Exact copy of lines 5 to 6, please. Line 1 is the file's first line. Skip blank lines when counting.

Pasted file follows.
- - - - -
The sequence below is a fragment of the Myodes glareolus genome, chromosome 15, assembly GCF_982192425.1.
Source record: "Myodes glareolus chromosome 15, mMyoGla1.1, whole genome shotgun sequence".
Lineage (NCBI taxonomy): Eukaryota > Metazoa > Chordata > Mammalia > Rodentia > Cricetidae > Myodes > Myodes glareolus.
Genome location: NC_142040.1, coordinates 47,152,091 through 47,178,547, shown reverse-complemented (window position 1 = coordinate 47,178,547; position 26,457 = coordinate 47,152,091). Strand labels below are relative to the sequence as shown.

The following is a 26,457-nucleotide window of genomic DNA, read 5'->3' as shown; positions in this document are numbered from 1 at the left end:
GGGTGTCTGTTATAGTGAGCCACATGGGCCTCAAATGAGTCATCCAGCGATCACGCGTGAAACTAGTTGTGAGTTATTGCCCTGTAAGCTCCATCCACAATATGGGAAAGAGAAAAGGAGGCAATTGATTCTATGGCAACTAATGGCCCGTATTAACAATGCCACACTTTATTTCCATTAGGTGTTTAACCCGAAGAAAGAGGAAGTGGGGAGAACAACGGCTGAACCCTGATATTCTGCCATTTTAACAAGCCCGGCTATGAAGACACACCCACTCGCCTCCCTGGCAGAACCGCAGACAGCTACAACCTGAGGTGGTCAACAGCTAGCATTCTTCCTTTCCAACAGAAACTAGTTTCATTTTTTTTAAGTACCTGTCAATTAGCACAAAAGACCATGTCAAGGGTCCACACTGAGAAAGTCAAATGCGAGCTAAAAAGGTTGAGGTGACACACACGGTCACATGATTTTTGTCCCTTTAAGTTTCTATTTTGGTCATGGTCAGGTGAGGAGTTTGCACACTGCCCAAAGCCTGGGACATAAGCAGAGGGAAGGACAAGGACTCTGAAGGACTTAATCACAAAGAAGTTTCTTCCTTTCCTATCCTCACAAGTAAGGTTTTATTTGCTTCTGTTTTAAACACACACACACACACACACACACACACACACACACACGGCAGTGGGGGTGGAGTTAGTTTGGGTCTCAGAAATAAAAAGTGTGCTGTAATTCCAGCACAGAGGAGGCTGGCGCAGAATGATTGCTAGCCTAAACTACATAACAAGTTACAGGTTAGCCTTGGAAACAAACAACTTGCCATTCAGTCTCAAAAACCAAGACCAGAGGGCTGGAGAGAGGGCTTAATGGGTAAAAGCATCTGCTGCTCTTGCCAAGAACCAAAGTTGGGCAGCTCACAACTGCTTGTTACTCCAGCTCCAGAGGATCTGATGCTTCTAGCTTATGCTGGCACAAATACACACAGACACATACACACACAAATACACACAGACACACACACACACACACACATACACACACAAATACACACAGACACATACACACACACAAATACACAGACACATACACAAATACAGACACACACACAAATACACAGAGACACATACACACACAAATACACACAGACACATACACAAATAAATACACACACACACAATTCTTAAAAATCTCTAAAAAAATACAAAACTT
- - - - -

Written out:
The following is a 26,457-nucleotide window of genomic DNA, read 5'->3' as shown; positions in this document are numbered from 1 at the left end:
GGGTGTCTGTTATAGTGAGCCACATGGGCCTCAAATGAGTCATCCAGCGATCACGCGTGAAACTAGTTGTGAGTTATTGCCCTGTAAGCTCCATCCACAATATGGGAAAGAGAAAAGGAGGCAATTGATTCTATGGCAACTAATGGCCCGTATTAACAATGCCACACTTTATTTCCATTAGGTGTTTAACCCGAAGAAAGAGGAAGTGGGGAGAACAACGGCTGAACCCTGATATTCTGCCATTTTAACAAGCCCGGCTATGAAGACACACCCACTCGCCTCCCTGGCAGAACCGCAGACAGCTACAACCTGAGGTGGTCAACAGCTAGCATTCTTCCTTTCCAACAGAAACTAGTTTCATTTTTTTTAAGTACCTGTCAATTAGCACAAAAGACCATGTCAAGGGTCCACACTGAGAAAGTCAAATGCGAGCTAAAAAGGTTGAGGTGACACACACGGTCACATGATTTTTGTCCCTTTAAGTTTCTATTTTGGTCATGGTCAGGTGAGGAGTTTGCACACTGCCCAAAGCCTGGGACATAAGCAGAGGGAAGGACAAGGACTCTGAAGGACTTAATCACAAAGAAGTTTCTTCCTTTCCTATCCTCACAAGTAAGGTTTTATTTGCTTCTGTTTTAAACACACACACACACACACACACACACACACACACACACGGCAGTGGGGGTGGAGTTAGTTTGGGTCTCAGAAATAAAAAGTGTGCTGTAATTCCAGCACAGAGGAGGCTGGCGCAGAATGATTGCTAGCCTAAACTACATAACAAGTTACAGGTTAGCCTTGGAAACAAACAACTTGCCATTCAGTCTCAAAAACCAAGACCAGAGGGCTGGAGAGAGGGCTTAATGGGTAAAAGCATCTGCTGCTCTTGCCAAGAACCAAAGTTGGGCAGCTCACAACTGCTTGTTACTCCAGCTCCAGAGGATCTGATGCTTCTAGCTTATGCTGGCACAAATACACACAGACACATACACACACAAATACACACAGACACACACACACACACACACATACACACACAAATACACACAGACACATACACACACACAAATACACAGACACATACACAAATACAGACACACACACAAATACACAGAGACACATACACACACAAATACACACAGACACATACACAAATAAATACACACACACACAATTCTTAAAAATCTCTAAAAAAATACAAAACTT